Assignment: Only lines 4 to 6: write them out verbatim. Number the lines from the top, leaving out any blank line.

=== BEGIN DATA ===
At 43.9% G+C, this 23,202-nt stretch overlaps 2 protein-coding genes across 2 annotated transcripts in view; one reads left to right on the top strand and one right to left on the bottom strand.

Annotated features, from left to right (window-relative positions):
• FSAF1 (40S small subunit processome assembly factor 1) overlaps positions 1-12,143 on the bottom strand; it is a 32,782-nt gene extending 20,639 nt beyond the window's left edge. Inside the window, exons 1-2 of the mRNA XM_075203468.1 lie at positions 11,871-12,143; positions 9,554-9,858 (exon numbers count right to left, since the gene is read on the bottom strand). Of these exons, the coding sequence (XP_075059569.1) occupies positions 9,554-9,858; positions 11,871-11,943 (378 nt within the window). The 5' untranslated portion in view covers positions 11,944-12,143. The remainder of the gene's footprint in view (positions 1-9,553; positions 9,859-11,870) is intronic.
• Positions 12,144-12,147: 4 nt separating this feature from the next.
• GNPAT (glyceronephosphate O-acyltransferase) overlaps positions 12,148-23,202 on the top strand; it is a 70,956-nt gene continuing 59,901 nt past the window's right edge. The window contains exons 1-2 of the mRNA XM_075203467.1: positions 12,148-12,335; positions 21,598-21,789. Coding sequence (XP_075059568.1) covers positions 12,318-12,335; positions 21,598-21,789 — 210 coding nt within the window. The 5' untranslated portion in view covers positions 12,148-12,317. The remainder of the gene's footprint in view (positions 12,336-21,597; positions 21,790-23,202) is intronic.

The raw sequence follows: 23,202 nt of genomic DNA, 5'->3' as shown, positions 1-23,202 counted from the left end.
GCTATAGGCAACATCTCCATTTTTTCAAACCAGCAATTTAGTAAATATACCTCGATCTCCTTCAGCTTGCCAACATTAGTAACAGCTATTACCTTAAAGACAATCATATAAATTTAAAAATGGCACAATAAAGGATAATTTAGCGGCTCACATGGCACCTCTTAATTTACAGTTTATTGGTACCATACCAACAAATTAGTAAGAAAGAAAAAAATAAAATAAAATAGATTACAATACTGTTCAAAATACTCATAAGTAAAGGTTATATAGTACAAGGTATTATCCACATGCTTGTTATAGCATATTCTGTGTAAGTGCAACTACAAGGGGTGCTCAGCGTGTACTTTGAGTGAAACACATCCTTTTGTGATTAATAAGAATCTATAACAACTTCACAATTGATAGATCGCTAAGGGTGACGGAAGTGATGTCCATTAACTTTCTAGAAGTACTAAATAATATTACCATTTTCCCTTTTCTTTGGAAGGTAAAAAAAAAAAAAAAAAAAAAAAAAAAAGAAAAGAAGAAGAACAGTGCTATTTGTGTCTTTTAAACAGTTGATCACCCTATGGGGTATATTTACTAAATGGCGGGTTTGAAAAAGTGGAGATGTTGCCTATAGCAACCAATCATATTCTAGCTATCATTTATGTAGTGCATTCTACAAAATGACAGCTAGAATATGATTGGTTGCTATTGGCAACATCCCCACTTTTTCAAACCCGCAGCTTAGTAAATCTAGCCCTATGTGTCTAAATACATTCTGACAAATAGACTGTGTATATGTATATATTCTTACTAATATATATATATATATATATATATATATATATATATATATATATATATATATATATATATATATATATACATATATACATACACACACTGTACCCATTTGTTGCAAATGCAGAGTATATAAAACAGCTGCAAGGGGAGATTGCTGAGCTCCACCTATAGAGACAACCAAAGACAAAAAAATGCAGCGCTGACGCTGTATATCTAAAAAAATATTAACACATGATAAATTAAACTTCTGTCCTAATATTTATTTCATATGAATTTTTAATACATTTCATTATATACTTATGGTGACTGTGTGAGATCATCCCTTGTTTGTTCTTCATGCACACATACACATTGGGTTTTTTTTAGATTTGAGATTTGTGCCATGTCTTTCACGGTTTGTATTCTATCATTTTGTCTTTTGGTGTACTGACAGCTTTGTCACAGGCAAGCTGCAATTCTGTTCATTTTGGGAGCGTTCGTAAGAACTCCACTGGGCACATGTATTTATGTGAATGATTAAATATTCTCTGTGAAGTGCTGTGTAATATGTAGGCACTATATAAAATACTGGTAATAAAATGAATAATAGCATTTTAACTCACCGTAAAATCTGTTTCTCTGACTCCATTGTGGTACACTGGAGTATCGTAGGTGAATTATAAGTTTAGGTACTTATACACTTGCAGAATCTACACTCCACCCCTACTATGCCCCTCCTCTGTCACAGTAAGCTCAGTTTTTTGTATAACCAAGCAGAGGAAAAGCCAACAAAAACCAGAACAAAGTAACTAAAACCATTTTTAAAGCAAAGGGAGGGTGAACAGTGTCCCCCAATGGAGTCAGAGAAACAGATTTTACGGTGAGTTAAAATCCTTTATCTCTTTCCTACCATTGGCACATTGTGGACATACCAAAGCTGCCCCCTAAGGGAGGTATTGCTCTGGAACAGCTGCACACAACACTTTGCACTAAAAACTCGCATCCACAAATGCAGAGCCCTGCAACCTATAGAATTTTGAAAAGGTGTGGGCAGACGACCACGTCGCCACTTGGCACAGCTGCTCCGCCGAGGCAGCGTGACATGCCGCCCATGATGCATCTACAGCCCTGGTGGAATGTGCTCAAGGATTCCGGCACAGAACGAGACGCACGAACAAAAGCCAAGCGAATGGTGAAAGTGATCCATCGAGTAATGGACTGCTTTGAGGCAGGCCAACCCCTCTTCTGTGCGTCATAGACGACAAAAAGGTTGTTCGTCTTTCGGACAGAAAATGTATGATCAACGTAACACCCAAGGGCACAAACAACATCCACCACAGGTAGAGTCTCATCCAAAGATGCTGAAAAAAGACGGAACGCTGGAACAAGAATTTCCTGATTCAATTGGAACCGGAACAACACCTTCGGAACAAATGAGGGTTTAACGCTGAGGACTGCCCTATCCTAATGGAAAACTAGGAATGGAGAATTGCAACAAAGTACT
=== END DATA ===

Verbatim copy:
• Positions 12,144-12,147: 4 nt separating this feature from the next.
• GNPAT (glyceronephosphate O-acyltransferase) overlaps positions 12,148-23,202 on the top strand; it is a 70,956-nt gene continuing 59,901 nt past the window's right edge. The window contains exons 1-2 of the mRNA XM_075203467.1: positions 12,148-12,335; positions 21,598-21,789. Coding sequence (XP_075059568.1) covers positions 12,318-12,335; positions 21,598-21,789 — 210 coding nt within the window. The 5' untranslated portion in view covers positions 12,148-12,317. The remainder of the gene's footprint in view (positions 12,336-21,597; positions 21,790-23,202) is intronic.

The raw sequence follows: 23,202 nt of genomic DNA, 5'->3' as shown, positions 1-23,202 counted from the left end.